Fast Facts

Born: May 15, 1937 in Prague, Czechoslovakia

Spouse: Joseph Albright (m. 1959-1983)

Political Affiliation: Democratic Party

Served in Cabinet of: Bill Clinton

Cabinet Position: Secretary of State (1997-2001)

Presidential Medal of Freedom: Awarded by Barack Obama (2012)

Died: March 23, 2022 in Washington, D.C.

Cause of Death: Cancer

Age: 84

Interment: Oak Hill Cemetery, Washington, D.C.

"I am deeply suspicious of those who offer simple solutions and statements of absolute certainty or who claim full possession of the truth. Yet I have grown equally skeptical of those who suggest that all is too nuanced and complex for us to learn any lessons, that there are so many sides to every thing that we can pursue knowledge every day of our lives and still know nothing for sure. I believe we can recognize truth when we see it, just not at first and not without ever relenting in our efforts to learn more."
- Madeleine Albright
in her 2012 memoir Prague Winter: A Personal Story of Remembrance and War, 1937–1948

Sources Consulted and Further Reading

60 Minutes. “Madeleine Albright: The 1997 60 Minutes Interview.” YouTube video, 11:00. March 23, 2022. https://www.youtube.com/watch?v=47aaaFhGtMM.

Al Jazeera. “Madeleine Albright, first woman US secretary of state, dies at 84.” March 23, 2022. https://www.aljazeera.com/news/2022/3/23/madeleine-albright-former-u-s-secretary-of-state-dies-at-84.

Albright, Madeleine. Prague Winter: A Personal Story of Remembrance and War, 1937-1948. New York: Harper, 2012.

Albright, Madeleine K. “Resilience of spirit, more than intellect, is the key to life.” Washington Post. March 29, 2022. https://www.washingtonpost.com/opinions/2022/03/29/madeleine-albright-posthumous-oped-life/.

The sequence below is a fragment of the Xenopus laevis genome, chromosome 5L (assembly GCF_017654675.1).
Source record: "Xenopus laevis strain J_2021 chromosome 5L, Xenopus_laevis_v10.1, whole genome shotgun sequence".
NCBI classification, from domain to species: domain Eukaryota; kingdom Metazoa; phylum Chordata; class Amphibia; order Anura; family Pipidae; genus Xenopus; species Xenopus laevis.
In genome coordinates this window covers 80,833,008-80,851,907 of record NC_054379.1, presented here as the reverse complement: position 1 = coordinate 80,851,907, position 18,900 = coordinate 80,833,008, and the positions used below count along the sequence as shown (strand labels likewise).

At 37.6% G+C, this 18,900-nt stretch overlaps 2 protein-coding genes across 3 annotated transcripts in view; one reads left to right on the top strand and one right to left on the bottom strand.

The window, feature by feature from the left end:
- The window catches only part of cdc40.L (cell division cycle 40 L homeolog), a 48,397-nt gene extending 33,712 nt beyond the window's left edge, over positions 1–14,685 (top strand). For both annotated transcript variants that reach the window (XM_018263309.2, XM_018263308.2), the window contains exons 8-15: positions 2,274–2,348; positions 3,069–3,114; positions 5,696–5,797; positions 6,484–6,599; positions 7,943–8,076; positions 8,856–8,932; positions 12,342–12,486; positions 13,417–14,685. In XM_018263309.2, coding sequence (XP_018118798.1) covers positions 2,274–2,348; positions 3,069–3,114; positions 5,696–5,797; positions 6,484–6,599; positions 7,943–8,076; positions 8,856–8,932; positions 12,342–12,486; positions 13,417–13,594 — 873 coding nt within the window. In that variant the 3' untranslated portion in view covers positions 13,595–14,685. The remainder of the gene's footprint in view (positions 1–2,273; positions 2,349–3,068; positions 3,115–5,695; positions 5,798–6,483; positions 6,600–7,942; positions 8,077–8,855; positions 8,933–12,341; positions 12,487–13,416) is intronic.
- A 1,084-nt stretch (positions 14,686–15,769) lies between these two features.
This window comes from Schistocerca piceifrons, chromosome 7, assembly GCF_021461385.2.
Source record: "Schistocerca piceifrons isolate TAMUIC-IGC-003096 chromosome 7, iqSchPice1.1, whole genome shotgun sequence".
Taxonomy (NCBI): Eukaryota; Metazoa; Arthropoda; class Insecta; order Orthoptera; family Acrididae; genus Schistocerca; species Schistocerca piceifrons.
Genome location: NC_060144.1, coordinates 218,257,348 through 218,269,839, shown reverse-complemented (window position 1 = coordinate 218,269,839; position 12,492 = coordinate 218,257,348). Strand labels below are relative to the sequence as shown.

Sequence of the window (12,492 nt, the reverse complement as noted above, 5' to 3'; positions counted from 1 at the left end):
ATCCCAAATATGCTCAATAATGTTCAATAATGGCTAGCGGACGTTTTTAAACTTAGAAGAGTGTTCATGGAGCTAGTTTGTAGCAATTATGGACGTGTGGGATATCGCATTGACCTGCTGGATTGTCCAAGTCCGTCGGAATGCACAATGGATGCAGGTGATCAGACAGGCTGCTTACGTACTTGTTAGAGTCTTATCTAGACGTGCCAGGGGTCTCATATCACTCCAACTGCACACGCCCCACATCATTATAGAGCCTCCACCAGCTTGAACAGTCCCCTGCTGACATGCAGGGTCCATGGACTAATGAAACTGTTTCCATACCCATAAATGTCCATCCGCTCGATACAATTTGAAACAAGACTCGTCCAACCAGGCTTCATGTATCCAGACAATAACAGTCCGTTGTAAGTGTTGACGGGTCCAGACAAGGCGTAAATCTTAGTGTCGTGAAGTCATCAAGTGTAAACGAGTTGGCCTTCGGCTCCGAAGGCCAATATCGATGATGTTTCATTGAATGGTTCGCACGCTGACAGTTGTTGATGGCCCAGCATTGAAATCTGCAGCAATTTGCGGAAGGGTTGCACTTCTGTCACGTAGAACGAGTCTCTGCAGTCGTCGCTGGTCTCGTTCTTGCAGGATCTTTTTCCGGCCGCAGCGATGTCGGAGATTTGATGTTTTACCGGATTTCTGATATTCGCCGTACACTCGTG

Associated Press. “ABRIGHT CONFIRMED BY SENATE.” Washington Post. January 22, 1997. https://www.washingtonpost.com/archive/politics/1997/01/23/albright-confirmed-by-senate/bdf376f3-ae31-46c9-9aa2-4558d7eb90d0/.

Dobbs, Michael. “Madeleine Albright said she didn’t know she was Jewish until The Post told her.” Washington Post. March 23, 2022. https://www.washingtonpost.com/history/2022/03/23/madeleine-albright-jewish/.

Kelly, Caroline. “Madeleine Albright, first female US secretary of state, dies.” CNN. March 23, 2022. https://edition.cnn.com/2022/03/23/politics/madeleine-albright-obituary/.

McFadden, Robert D. “Madeleine Albright, First Woman to Serve as Secretary of State, Dies at 84.” New York Times. March 23, 2022. https://www.nytimes.com/2022/03/23/us/madeleine-albright-dead.html.

Middle East Eye. “Remembering the legacy of Madeleine Albright in Iraq.” YouTube video, 0:58. March 24, 2022. https://www.youtube.com/watch?v=1T5JRVR53Eo.

Norton, Ben. “Forgotten scandal: How the U.S. prevented U.N. action on Rwandan genocide, under Bill Clinton and Madeleine Albright.” Salon. May 16, 2016. https://www.salon.com/2016/05/16/forgotten_scandal_how_the_u_s_prevented_u_n_action_on_rwandan_genocide_under_bill_clinton_and_madeleine_albright/.

Otis, John. “Madeleine Albright, first female secretary of state, dies at 84.” Washington Post. March 23, 2022. https://www.washingtonpost.com/local/obituaries/madeline-albright-dead-/2022/03/23/e527816e-8cf5-11e3-95dd-36ff657a4dae_story.html.

Stojanovic, Dusan. “Balkans split over Madeleine Albright’s wartime legacy.” Associated Press. March 24, 2022. https://apnews.com/article/madeleine-albright-diplomacy-belgrade-serbia-europe-0f3d82c0417f061f48b092812a1bc609.

Twaij, Ahmen. “Let’s remember Madeleine Albright for who she really was.” Al Jazeera. March 25, 2022. https://www.aljazeera.com/opinions/2022/3/25/lets-remember-madeleine-albright-as-who-she-really-was.